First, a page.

Nicke’s artwork is presented with a light, sketchy quality to it leaving readers enchanted at the scope of the world we’ve barely scratched the surface of. No matter what page you turn to, there’s a feeling of wonder that just never leaves you, the more you follow the adorable duo. The detailed panel frames and artwork that exist outside the confines of the panel boxing was also reminiscent of Kamome Shirahama’s style, which is one of my favorites. The cover also reflects the sheer beauty of the watercolor style in a rainbow of colors.

Mixing the soft, sketch-like art and underlying whimsy of the plot conjures the feeling of reading a beloved fairytale, or reminiscing on a childhood story. The way Nicke wondrously succeeds in leaving readers with this indescribable feeling of nostalgia and wonder is in one word, magical.

The world is established with much detailed about the creatures (anthros and hybrids), but also an even more magical forest outside of Yellow Town filled with fairies and unique plants. The backgrounds really cement you into the steampunk/fairytale setting as well.

While all these elements work so incredibly well to establish a rich world, it felt like there wasn’t enough time to explore or take it in. We are sort of thrust into the setting which is a beautiful backdrop for sure that I would have loved to learn more about from the customs, locations, and world as a whole. Driven by its plot, I do hope to discover more about the world and all the minute details established here, in future volumes.

Beyond The Clouds is a quiet, magical story filled with stunning artwork, unique characters, while also establishing a compelling, spellbinding world through a plot that will leave readers with a sense of nostalgia, whimsy, and adventure!

Witch Hat Atelier Vol. 7 by Kamome Shirahama {Manga Review}

Witch Hat Atelier Vol. 7 by Kamome Shirahama (Witch Hat Atelier #7)

Publisher: Kodansha Comics

Release Date: February 2, 2021

Pages: 176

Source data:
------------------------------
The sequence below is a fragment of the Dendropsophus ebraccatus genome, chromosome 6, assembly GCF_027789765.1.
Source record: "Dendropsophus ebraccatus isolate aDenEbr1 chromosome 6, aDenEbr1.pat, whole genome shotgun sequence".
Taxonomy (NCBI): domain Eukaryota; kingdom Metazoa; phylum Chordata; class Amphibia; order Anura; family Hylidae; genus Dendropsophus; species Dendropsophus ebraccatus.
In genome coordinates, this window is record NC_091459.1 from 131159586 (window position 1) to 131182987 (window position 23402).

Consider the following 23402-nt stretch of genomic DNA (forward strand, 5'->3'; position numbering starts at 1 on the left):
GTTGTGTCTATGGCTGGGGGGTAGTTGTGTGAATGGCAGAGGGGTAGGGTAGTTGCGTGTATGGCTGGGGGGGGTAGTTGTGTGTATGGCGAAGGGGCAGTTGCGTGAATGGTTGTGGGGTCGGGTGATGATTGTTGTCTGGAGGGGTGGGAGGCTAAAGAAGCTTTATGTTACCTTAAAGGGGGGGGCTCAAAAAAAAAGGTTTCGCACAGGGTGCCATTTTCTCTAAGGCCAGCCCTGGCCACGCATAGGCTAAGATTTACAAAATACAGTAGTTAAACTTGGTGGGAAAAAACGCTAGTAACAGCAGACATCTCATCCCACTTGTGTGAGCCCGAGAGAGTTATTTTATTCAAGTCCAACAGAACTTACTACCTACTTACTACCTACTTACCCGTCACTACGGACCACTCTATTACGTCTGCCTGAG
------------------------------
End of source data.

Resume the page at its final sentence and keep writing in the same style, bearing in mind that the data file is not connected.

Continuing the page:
Available Through The Book Depository and Bookshop

Summary: As the new trial comes to an end, one of Coco’s rewards from Beldaruit the Wise is the story of Qifrey’s past and how he came to desire the mysteries of magic. Feeling a connection with her own desire to save her mother, Coco departs for the source of all answers: the Tower Of Tomes. But it is a perilous journey to make on her own, and the secrets held within could sway even the most virtuous of witches…

My Rating: ★★★★☆ ½

My Thoughts: Witch Hat Atelier is a profound masterpiece in the making and each volume is proof of it! With breathtaking artwork, thoughtful messages, and a compelling story delving deeper into my favorite character Qifrey, Shirahama has crafted something truly special! Volume 7 reveals that the true magic lies not just within the epic fantasy world, but it’s deeply profound cast of characters. This series captivates with every installment!

Shirahama’s Witch Hat has swiftly cemented itself as a beloved series in my eyes, no matter what adventure befalls Coco, her fellow apprentices, alongside master’s Qifrey and Olruggio. Witch Hat Atelier reads like a love letter to good fantasy stories― the whimsy, and magic continue within each volume.

Volume 7 is everything you want from a sequel or continuation, the poetic exploration of characters pasts, heroes facing trials, plus a myriad of twists and secrets that leave you unable to put the book down for a second.

It opens up on a deeply metaphorical backstory to who could probably be best described as my “comfort character” Qifrey and his best friend Olruggio when they were young apprentice magicians discussing opposing elements: fire and water. Olruggio teaches him there is power in embracing what scares you and knowing those fears can help you to rest easier.

Now back in the present at the Great Hall after Qifrey has healed, the two childhood friends delve more into Qifrey’s mysterious past involving his memories, his (missing) eye, and much more. While elsewhere, Coco learns more about master Qifrey from Beldaruit, leaving her fearful of the future if her current magic can’t provide the answers she’s looking for.

Filled with nothing but dread and uneasiness, Coco is convinced she can find what she needs to save her mother in the Tower Of Tomes and runs away. However, at the same time Olruggio continues his much needed chat which reveals more to Qifrey’s obsession with locating the Brimmed Caps and how it relates to Coco.